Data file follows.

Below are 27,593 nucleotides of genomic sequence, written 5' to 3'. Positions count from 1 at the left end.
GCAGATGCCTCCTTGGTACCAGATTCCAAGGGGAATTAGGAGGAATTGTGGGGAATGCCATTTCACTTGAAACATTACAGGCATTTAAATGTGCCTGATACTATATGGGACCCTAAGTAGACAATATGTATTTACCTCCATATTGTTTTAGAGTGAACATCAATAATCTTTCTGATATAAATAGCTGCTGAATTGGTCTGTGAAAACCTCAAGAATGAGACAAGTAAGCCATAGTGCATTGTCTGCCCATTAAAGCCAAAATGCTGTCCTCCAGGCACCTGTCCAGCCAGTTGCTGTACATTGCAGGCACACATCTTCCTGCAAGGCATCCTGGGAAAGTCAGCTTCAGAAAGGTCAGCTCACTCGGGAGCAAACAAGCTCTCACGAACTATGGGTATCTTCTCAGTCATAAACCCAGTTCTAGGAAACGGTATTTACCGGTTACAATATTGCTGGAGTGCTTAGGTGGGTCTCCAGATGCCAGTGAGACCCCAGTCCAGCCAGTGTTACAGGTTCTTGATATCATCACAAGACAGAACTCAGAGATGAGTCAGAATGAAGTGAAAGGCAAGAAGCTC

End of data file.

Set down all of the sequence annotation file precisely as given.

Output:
Below are 27,593 nucleotides of genomic sequence, written 5' to 3'. Positions count from 1 at the left end.
GCAGATGCCTCCTTGGTACCAGATTCCAAGGGGAATTAGGAGGAATTGTGGGGAATGCCATTTCACTTGAAACATTACAGGCATTTAAATGTGCCTGATACTATATGGGACCCTAAGTAGACAATATGTATTTACCTCCATATTGTTTTAGAGTGAACATCAATAATCTTTCTGATATAAATAGCTGCTGAATTGGTCTGTGAAAACCTCAAGAATGAGACAAGTAAGCCATAGTGCATTGTCTGCCCATTAAAGCCAAAATGCTGTCCTCCAGGCACCTGTCCAGCCAGTTGCTGTACATTGCAGGCACACATCTTCCTGCAAGGCATCCTGGGAAAGTCAGCTTCAGAAAGGTCAGCTCACTCGGGAGCAAACAAGCTCTCACGAACTATGGGTATCTTCTCAGTCATAAACCCAGTTCTAGGAAACGGTATTTACCGGTTACAATATTGCTGGAGTGCTTAGGTGGGTCTCCAGATGCCAGTGAGACCCCAGTCCAGCCAGTGTTACAGGTTCTTGATATCATCACAAGACAGAACTCAGAGATGAGTCAGAATGAAGTGAAAGGCAAGAAGCTC